Welcome to "Adventures in Lead", a blog dedicated to the hobby of miniature wargaming. The figures and terrain on this site are mainly for a campaign set in exotic "Indostan", a distant land bearing remarkable similarities to 18th century India during the Seven Years War. Bits and pieces from other projects may pop up here as well from time to time, including colonials, gladiators, pirates, dinosaur-hunting and even some RPG'ing.
The actual campaign journal and after action reports for the Indostan campaign can be found on their own blog - "Indostan: The Jewel in the Crown", the link to which is found by clicking the small image below-left.
If you do find anything remotely interesting on this blog please leave a comment, it's what keeps these sites going and their authors motivated - Thanks for looking.

Thursday, March 14, 2013

Gladiators: Drusix vs Lyphades

In a villa outside of Rome the peers of a wealthy patrician have gathered to witness a private gladiator pairing between Drusix, murmillo, and Lyphades, thraex. The gladiators have been chosen carefully and are considered well matched.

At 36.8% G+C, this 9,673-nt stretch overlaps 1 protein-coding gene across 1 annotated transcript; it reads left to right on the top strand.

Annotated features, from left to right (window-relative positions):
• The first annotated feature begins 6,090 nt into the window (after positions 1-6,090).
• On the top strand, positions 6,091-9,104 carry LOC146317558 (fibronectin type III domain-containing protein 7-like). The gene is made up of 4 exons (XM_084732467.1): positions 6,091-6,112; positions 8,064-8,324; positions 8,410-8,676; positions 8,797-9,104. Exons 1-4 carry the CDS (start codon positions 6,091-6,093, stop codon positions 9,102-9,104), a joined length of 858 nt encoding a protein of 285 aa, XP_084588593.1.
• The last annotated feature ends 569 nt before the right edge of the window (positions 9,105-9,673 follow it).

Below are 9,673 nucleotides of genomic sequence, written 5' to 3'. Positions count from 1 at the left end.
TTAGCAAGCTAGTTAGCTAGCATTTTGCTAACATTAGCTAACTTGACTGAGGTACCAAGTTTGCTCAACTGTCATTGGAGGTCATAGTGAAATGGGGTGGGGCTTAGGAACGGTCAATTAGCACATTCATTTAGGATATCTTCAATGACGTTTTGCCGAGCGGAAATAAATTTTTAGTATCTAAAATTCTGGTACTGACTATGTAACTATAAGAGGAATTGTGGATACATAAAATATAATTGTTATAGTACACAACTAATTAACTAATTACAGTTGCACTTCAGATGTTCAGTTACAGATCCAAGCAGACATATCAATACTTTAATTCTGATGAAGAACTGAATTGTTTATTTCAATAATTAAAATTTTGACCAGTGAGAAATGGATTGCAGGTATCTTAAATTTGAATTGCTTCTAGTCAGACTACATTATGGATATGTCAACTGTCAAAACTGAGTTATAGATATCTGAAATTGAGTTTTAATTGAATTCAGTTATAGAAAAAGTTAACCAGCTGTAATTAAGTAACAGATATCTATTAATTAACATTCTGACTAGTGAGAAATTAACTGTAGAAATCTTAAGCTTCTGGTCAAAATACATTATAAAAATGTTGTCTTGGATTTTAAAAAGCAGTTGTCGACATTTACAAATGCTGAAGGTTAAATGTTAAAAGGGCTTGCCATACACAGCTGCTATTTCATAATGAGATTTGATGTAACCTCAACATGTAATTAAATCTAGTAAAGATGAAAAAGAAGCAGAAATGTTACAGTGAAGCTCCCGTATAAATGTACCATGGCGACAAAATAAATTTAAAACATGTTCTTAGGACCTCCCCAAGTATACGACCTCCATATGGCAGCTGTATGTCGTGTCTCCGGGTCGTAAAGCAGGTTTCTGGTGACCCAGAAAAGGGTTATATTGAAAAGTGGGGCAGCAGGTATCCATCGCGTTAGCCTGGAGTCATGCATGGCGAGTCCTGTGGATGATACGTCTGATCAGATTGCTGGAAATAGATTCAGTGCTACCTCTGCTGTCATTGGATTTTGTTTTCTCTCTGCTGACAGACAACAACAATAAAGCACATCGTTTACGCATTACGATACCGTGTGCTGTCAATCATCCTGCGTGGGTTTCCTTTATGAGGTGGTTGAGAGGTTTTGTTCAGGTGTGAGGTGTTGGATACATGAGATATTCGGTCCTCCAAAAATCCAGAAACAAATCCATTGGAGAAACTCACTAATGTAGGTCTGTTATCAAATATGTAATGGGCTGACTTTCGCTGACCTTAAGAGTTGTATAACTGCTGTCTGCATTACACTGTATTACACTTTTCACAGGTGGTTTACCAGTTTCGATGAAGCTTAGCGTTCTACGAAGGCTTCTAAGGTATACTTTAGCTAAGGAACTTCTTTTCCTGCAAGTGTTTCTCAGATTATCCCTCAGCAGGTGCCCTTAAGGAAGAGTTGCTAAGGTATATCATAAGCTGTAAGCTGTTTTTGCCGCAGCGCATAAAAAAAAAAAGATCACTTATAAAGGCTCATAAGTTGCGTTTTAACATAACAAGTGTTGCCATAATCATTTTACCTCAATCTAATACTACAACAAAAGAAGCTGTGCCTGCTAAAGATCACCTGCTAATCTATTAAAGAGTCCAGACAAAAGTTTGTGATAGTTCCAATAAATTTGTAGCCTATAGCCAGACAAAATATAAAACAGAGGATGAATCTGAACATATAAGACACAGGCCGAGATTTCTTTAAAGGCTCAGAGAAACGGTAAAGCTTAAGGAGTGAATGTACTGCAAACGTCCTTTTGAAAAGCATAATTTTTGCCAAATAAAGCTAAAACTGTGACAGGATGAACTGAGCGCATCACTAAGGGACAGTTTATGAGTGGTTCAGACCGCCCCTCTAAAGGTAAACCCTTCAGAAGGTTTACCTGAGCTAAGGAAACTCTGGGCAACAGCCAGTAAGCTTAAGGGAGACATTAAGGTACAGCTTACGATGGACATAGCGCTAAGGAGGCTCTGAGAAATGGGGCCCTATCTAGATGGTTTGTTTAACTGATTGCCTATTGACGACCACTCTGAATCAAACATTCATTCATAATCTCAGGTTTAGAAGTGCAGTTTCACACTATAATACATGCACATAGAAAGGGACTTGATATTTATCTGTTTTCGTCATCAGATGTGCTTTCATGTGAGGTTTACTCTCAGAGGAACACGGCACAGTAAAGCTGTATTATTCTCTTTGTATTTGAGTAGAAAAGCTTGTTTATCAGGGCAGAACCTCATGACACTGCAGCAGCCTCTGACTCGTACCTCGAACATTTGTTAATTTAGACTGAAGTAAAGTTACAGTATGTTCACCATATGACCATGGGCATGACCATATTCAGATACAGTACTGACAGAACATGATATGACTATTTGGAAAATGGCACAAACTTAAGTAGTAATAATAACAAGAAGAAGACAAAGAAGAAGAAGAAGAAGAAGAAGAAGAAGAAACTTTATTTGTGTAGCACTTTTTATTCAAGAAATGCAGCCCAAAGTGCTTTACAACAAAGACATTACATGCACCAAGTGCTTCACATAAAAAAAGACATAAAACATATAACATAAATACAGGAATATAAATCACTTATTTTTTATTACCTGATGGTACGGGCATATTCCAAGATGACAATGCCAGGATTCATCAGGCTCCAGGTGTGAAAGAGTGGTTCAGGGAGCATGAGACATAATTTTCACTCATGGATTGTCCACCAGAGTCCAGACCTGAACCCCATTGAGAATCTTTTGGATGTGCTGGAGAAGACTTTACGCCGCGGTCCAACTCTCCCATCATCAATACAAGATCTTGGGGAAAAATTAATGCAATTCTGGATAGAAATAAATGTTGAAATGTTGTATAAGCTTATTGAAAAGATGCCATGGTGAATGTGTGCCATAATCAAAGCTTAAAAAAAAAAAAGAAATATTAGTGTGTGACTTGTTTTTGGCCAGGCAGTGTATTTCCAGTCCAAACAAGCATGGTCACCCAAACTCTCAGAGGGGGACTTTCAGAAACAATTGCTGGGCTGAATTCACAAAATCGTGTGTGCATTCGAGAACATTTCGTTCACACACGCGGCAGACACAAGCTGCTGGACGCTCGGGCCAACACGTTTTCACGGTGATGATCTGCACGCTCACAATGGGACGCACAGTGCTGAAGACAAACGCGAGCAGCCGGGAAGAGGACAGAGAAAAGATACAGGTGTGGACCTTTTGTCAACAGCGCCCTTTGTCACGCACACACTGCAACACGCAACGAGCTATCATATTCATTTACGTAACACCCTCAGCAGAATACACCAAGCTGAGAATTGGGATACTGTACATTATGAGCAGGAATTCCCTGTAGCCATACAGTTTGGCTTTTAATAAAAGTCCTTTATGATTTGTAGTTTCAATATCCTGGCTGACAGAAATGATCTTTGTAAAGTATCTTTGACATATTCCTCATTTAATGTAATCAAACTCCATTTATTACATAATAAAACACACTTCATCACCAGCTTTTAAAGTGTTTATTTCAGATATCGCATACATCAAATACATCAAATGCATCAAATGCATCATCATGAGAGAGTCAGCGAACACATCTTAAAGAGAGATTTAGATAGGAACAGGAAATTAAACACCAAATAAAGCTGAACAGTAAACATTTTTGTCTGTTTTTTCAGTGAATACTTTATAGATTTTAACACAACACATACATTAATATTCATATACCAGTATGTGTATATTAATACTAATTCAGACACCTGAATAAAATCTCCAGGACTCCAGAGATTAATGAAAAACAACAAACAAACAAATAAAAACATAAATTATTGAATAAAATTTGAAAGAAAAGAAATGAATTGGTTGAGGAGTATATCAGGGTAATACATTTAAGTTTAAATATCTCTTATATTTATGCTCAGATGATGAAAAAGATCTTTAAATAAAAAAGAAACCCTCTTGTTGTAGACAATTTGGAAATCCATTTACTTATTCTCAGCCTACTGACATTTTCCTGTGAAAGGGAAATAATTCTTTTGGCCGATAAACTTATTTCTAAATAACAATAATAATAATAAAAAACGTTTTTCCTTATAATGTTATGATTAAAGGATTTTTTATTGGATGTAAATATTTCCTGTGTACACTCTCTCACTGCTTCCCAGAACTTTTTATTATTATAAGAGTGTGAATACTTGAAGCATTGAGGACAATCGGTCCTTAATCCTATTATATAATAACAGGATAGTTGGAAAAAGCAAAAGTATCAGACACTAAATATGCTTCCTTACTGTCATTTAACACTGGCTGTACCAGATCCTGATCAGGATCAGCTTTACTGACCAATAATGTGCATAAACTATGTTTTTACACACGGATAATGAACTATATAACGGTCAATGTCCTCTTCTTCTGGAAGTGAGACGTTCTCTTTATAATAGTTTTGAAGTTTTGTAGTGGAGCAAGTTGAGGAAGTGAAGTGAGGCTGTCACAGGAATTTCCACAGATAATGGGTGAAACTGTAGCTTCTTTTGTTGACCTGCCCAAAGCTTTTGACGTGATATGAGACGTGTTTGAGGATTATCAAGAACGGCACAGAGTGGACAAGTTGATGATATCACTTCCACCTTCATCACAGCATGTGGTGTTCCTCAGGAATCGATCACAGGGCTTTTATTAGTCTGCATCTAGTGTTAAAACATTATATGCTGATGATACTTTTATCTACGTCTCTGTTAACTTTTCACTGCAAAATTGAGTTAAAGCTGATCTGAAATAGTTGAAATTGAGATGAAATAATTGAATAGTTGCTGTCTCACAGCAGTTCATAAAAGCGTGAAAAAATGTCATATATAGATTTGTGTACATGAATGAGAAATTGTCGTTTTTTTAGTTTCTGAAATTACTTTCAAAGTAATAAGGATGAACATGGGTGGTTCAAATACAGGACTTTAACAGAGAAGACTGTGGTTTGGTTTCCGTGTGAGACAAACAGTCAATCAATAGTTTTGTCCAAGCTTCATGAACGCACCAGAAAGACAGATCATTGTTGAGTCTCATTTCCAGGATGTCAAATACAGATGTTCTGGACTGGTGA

The patrician gives the signal and the two gladiators rush to meet each other. Lyphades is the quicker and he springs towards Drusix, but the murmillo is already launching his own attack. The thraex is checked mid step and begins to be pushed back. Drusix lashes out with his heavy scutum, but his opponent parries the strike with his own shield. Lyphades attempts to counter one of the murmillo's strikes but fails to land the blow.
The pair close for battle - Drusix (left) and Lyphades (right).
Drusix takes advantage of the thraex's mistake and drives his gladius into Lyphades' outstretched arm, the blade cutting a deep furrow through the amour there. The thraex grunts in pain and blood flows freely down his arm and over the sica grasped in his hand. The gathered Romans let out a bloodthirsty cheer. Lyphades quickly threatens the murmillo with a quick attack that thankfully stops the murmillo's onslaught.
Drusix drives his gladius into the thraex's sword arm.
But not for long. Drusix pushes forward again, driving Lyphades back. He can tell the serious wound will quickly take its toll on the thraex. Drusix ducks below his shield and lauches his whole body at Lyphades in an attempt to knock him down. The thraex attempts to move out of the way, but he is hit squarely by the murmillo, stumbles backwards but does not go down.